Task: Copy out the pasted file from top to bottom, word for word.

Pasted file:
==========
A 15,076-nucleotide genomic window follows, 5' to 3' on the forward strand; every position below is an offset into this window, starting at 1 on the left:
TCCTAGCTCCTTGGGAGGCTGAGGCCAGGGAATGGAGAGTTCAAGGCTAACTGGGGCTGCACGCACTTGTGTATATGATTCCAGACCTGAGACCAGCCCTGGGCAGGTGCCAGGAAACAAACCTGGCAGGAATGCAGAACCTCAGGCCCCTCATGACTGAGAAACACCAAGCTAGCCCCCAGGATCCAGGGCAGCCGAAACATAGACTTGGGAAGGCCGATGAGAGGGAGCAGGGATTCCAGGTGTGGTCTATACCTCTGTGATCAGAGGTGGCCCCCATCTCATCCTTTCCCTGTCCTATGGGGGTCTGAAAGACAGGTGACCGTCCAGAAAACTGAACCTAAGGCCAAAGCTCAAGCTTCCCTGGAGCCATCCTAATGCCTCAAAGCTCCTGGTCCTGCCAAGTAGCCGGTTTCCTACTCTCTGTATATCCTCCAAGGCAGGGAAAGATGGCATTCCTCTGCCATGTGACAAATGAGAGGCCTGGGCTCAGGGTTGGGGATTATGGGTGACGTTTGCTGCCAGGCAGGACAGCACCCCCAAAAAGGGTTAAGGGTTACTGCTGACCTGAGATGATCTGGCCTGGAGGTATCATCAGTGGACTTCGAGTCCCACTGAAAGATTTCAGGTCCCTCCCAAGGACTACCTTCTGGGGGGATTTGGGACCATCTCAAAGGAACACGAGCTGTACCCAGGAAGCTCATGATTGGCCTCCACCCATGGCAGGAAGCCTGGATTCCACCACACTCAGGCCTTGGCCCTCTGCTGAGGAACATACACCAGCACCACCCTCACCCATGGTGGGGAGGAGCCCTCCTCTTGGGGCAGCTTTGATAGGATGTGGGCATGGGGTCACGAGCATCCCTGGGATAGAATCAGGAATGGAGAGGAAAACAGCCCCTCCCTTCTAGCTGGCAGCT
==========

A 15,076-nucleotide genomic window follows, 5' to 3' on the forward strand; every position below is an offset into this window, starting at 1 on the left:
TCCTAGCTCCTTGGGAGGCTGAGGCCAGGGAATGGAGAGTTCAAGGCTAACTGGGGCTGCACGCACTTGTGTATATGATTCCAGACCTGAGACCAGCCCTGGGCAGGTGCCAGGAAACAAACCTGGCAGGAATGCAGAACCTCAGGCCCCTCATGACTGAGAAACACCAAGCTAGCCCCCAGGATCCAGGGCAGCCGAAACATAGACTTGGGAAGGCCGATGAGAGGGAGCAGGGATTCCAGGTGTGGTCTATACCTCTGTGATCAGAGGTGGCCCCCATCTCATCCTTTCCCTGTCCTATGGGGGTCTGAAAGACAGGTGACCGTCCAGAAAACTGAACCTAAGGCCAAAGCTCAAGCTTCCCTGGAGCCATCCTAATGCCTCAAAGCTCCTGGTCCTGCCAAGTAGCCGGTTTCCTACTCTCTGTATATCCTCCAAGGCAGGGAAAGATGGCATTCCTCTGCCATGTGACAAATGAGAGGCCTGGGCTCAGGGTTGGGGATTATGGGTGACGTTTGCTGCCAGGCAGGACAGCACCCCCAAAAAGGGTTAAGGGTTACTGCTGACCTGAGATGATCTGGCCTGGAGGTATCATCAGTGGACTTCGAGTCCCACTGAAAGATTTCAGGTCCCTCCCAAGGACTACCTTCTGGGGGGATTTGGGACCATCTCAAAGGAACACGAGCTGTACCCAGGAAGCTCATGATTGGCCTCCACCCATGGCAGGAAGCCTGGATTCCACCACACTCAGGCCTTGGCCCTCTGCTGAGGAACATACACCAGCACCACCCTCACCCATGGTGGGGAGGAGCCCTCCTCTTGGGGCAGCTTTGATAGGATGTGGGCATGGGGTCACGAGCATCCCTGGGATAGAATCAGGAATGGAGAGGAAAACAGCCCCTCCCTTCTAGCTGGCAGCT